Find a passion that is not rooted in gaining money, because someone will always have more money than you. Find a passion that’s really worth it, like what are teachers at Common Ground have done, because they all know you are worth it. Find a passion that develops deep connections with other people, for they will fuel your inspiration. Find a passion that creates a positive impact on other people, and the Earth, and you will benefit.
Thank you and congratulations.
From Joseline: Take Advantage of Every Benefit I Do Not Have
When I was three years old I remember my grandmother kissing me goodbye at the airport with tears falling down her face. She asked my parents why would they take me away from her, and all my parents could really say is that they were doing it for me. My parents’ intentions were to take me to the country where dreams come true.
I was aware that if I wanted to make it in life I had to rely on school. So the first day I walked into Common Ground High School I was determined to make every second, every grade, and every lesson count. Not only this but I encouraged my peers to do so as well. And as some of you know, I still push my peers. I wanted to help spread the values my parents incorporated into me, because school has never been a laughing matter to me. It’s my ticket out, it’s where I will repay my parents for all they have done for me, it’s my ticket to proving to those that discriminated against me for being undocumented.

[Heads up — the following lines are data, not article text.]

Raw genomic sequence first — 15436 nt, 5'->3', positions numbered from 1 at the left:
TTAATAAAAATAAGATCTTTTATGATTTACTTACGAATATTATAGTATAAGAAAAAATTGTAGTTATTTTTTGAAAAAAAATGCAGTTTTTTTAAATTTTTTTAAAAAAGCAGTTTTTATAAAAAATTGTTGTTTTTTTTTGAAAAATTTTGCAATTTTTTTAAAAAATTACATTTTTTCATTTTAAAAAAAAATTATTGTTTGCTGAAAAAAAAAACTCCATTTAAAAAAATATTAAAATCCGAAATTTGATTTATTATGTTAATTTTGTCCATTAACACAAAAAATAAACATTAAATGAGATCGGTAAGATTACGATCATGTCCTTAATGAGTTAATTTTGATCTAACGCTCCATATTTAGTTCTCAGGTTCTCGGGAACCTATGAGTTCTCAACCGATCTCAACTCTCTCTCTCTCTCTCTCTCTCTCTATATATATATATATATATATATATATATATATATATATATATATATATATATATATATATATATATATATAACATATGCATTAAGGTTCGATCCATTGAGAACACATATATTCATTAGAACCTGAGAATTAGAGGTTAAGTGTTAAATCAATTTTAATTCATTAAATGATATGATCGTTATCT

My experience in high school was a tough journey. I started off as a freshmen in CGHS and transferring out to a high school in Ecuador for two long years. Two years I would’ve wished to have spent with my Common Ground family, however, during these two years I never gave up on my dream to be standing here in front of you all. When returning back I was afraid people would’ve forgotten me or that senior year wasn’t going to be long enough for my peers to learn about who I truly am. Yet, I was wrong, you all took me in as if I never left and for this I thank you because the constant fight of being here today was well worth it.